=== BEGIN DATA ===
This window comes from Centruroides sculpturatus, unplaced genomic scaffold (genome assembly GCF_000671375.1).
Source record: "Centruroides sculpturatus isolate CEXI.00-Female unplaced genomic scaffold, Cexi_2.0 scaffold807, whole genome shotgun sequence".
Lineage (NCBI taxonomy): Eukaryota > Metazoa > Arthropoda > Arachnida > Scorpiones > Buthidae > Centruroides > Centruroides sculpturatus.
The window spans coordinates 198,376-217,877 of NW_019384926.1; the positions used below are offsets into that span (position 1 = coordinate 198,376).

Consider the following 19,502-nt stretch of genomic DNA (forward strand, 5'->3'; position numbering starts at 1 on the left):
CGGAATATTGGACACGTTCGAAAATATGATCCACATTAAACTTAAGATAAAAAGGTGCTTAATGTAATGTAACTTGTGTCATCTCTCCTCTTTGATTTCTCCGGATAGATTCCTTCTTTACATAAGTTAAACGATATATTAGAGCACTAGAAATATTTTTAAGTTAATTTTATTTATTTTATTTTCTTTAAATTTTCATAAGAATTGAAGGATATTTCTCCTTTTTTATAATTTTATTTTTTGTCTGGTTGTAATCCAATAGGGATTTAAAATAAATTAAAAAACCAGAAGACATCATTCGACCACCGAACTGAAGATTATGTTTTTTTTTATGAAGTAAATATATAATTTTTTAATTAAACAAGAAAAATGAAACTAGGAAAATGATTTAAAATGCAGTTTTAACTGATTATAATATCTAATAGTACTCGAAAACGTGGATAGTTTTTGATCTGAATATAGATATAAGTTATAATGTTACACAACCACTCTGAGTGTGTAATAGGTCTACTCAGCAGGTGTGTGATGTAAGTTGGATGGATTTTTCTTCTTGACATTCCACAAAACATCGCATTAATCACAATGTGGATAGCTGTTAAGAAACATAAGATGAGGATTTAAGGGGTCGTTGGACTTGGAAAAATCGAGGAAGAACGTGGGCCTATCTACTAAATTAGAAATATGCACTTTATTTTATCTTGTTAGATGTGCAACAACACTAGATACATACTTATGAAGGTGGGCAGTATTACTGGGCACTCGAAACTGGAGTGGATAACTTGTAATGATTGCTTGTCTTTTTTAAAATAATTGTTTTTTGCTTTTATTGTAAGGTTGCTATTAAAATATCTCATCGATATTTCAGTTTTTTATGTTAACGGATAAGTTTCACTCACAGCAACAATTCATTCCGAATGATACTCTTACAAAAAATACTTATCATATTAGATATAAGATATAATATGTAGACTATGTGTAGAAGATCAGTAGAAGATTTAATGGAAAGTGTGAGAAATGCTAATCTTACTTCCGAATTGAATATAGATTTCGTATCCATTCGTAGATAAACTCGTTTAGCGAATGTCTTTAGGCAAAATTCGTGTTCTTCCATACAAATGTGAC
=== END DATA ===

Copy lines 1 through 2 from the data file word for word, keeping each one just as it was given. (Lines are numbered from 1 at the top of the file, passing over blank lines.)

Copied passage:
This window comes from Centruroides sculpturatus, unplaced genomic scaffold (genome assembly GCF_000671375.1).
Source record: "Centruroides sculpturatus isolate CEXI.00-Female unplaced genomic scaffold, Cexi_2.0 scaffold807, whole genome shotgun sequence".